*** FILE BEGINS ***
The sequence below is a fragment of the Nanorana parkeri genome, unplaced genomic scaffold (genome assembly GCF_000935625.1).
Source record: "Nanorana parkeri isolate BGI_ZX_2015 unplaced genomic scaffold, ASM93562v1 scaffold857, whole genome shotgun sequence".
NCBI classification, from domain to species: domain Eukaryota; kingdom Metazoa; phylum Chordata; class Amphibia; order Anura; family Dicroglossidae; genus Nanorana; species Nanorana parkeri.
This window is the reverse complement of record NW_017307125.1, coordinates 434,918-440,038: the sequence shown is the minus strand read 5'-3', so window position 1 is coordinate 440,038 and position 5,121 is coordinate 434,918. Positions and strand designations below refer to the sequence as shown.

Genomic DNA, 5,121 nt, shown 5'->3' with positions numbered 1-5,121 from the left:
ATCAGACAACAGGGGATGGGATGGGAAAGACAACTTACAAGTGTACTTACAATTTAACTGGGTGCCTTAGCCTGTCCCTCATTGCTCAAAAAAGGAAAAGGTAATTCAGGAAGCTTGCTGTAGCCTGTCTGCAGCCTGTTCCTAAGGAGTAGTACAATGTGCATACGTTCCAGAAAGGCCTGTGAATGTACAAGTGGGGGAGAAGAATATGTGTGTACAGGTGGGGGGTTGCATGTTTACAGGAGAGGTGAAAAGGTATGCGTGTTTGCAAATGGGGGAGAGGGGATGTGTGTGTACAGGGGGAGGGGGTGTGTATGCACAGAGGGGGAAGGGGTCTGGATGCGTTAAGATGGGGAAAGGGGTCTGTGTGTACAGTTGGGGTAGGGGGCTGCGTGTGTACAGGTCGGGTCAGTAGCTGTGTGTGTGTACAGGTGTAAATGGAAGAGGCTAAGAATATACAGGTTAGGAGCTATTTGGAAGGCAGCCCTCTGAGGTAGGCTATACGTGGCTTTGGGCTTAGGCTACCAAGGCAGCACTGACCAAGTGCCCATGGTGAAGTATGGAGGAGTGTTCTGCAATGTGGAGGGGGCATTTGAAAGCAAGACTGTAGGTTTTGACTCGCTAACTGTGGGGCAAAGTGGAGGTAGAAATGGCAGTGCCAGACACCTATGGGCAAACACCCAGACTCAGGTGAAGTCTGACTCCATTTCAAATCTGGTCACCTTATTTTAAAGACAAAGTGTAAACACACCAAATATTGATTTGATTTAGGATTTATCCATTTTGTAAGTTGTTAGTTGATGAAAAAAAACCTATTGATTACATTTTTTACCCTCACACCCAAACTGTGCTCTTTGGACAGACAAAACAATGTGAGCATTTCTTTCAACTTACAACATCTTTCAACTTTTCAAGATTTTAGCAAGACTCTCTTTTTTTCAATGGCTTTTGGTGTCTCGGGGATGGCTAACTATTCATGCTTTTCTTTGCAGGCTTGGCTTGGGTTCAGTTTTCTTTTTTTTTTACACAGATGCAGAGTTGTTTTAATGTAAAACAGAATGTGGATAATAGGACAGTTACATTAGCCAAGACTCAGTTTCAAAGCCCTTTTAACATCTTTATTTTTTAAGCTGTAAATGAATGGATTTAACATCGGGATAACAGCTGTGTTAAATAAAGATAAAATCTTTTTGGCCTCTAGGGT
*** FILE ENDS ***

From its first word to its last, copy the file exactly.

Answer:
The sequence below is a fragment of the Nanorana parkeri genome, unplaced genomic scaffold (genome assembly GCF_000935625.1).
Source record: "Nanorana parkeri isolate BGI_ZX_2015 unplaced genomic scaffold, ASM93562v1 scaffold857, whole genome shotgun sequence".
NCBI classification, from domain to species: domain Eukaryota; kingdom Metazoa; phylum Chordata; class Amphibia; order Anura; family Dicroglossidae; genus Nanorana; species Nanorana parkeri.
This window is the reverse complement of record NW_017307125.1, coordinates 434,918-440,038: the sequence shown is the minus strand read 5'-3', so window position 1 is coordinate 440,038 and position 5,121 is coordinate 434,918. Positions and strand designations below refer to the sequence as shown.

Genomic DNA, 5,121 nt, shown 5'->3' with positions numbered 1-5,121 from the left:
ATCAGACAACAGGGGATGGGATGGGAAAGACAACTTACAAGTGTACTTACAATTTAACTGGGTGCCTTAGCCTGTCCCTCATTGCTCAAAAAAGGAAAAGGTAATTCAGGAAGCTTGCTGTAGCCTGTCTGCAGCCTGTTCCTAAGGAGTAGTACAATGTGCATACGTTCCAGAAAGGCCTGTGAATGTACAAGTGGGGGAGAAGAATATGTGTGTACAGGTGGGGGGTTGCATGTTTACAGGAGAGGTGAAAAGGTATGCGTGTTTGCAAATGGGGGAGAGGGGATGTGTGTGTACAGGGGGAGGGGGTGTGTATGCACAGAGGGGGAAGGGGTCTGGATGCGTTAAGATGGGGAAAGGGGTCTGTGTGTACAGTTGGGGTAGGGGGCTGCGTGTGTACAGGTCGGGTCAGTAGCTGTGTGTGTGTACAGGTGTAAATGGAAGAGGCTAAGAATATACAGGTTAGGAGCTATTTGGAAGGCAGCCCTCTGAGGTAGGCTATACGTGGCTTTGGGCTTAGGCTACCAAGGCAGCACTGACCAAGTGCCCATGGTGAAGTATGGAGGAGTGTTCTGCAATGTGGAGGGGGCATTTGAAAGCAAGACTGTAGGTTTTGACTCGCTAACTGTGGGGCAAAGTGGAGGTAGAAATGGCAGTGCCAGACACCTATGGGCAAACACCCAGACTCAGGTGAAGTCTGACTCCATTTCAAATCTGGTCACCTTATTTTAAAGACAAAGTGTAAACACACCAAATATTGATTTGATTTAGGATTTATCCATTTTGTAAGTTGTTAGTTGATGAAAAAAAACCTATTGATTACATTTTTTACCCTCACACCCAAACTGTGCTCTTTGGACAGACAAAACAATGTGAGCATTTCTTTCAACTTACAACATCTTTCAACTTTTCAAGATTTTAGCAAGACTCTCTTTTTTTCAATGGCTTTTGGTGTCTCGGGGATGGCTAACTATTCATGCTTTTCTTTGCAGGCTTGGCTTGGGTTCAGTTTTCTTTTTTTTTTACACAGATGCAGAGTTGTTTTAATGTAAAACAGAATGTGGATAATAGGACAGTTACATTAGCCAAGACTCAGTTTCAAAGCCCTTTTAACATCTTTATTTTTTAAGCTGTAAATGAATGGATTTAACATCGGGATAACAGCTGTGTTAAATAAAGATAAAATCTTTTTGGCCTCTAGGGT